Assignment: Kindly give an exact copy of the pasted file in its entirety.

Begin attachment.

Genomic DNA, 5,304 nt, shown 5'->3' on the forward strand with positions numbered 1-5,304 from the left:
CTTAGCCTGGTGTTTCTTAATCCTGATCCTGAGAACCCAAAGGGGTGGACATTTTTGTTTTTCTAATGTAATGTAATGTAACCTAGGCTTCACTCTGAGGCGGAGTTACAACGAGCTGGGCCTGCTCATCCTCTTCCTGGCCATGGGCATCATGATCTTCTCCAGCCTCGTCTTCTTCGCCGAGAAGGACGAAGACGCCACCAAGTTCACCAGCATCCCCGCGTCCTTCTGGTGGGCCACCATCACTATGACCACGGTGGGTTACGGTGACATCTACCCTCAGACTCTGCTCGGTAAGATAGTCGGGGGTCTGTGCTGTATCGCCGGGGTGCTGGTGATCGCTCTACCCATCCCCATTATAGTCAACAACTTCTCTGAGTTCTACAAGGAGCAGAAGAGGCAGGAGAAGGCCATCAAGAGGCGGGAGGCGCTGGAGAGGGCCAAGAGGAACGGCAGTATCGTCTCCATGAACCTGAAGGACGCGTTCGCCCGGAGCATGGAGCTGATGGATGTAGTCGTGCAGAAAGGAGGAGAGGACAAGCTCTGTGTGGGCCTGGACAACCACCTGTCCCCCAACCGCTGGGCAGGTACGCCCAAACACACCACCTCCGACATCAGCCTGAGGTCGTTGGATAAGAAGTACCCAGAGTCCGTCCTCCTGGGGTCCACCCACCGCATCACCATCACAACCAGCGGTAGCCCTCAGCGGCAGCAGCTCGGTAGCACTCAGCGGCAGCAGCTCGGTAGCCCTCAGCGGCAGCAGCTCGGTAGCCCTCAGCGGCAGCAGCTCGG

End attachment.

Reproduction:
Genomic DNA, 5,304 nt, shown 5'->3' on the forward strand with positions numbered 1-5,304 from the left:
CTTAGCCTGGTGTTTCTTAATCCTGATCCTGAGAACCCAAAGGGGTGGACATTTTTGTTTTTCTAATGTAATGTAATGTAACCTAGGCTTCACTCTGAGGCGGAGTTACAACGAGCTGGGCCTGCTCATCCTCTTCCTGGCCATGGGCATCATGATCTTCTCCAGCCTCGTCTTCTTCGCCGAGAAGGACGAAGACGCCACCAAGTTCACCAGCATCCCCGCGTCCTTCTGGTGGGCCACCATCACTATGACCACGGTGGGTTACGGTGACATCTACCCTCAGACTCTGCTCGGTAAGATAGTCGGGGGTCTGTGCTGTATCGCCGGGGTGCTGGTGATCGCTCTACCCATCCCCATTATAGTCAACAACTTCTCTGAGTTCTACAAGGAGCAGAAGAGGCAGGAGAAGGCCATCAAGAGGCGGGAGGCGCTGGAGAGGGCCAAGAGGAACGGCAGTATCGTCTCCATGAACCTGAAGGACGCGTTCGCCCGGAGCATGGAGCTGATGGATGTAGTCGTGCAGAAAGGAGGAGAGGACAAGCTCTGTGTGGGCCTGGACAACCACCTGTCCCCCAACCGCTGGGCAGGTACGCCCAAACACACCACCTCCGACATCAGCCTGAGGTCGTTGGATAAGAAGTACCCAGAGTCCGTCCTCCTGGGGTCCACCCACCGCATCACCATCACAACCAGCGGTAGCCCTCAGCGGCAGCAGCTCGGTAGCACTCAGCGGCAGCAGCTCGGTAGCCCTCAGCGGCAGCAGCTCGGTAGCCCTCAGCGGCAGCAGCTCGG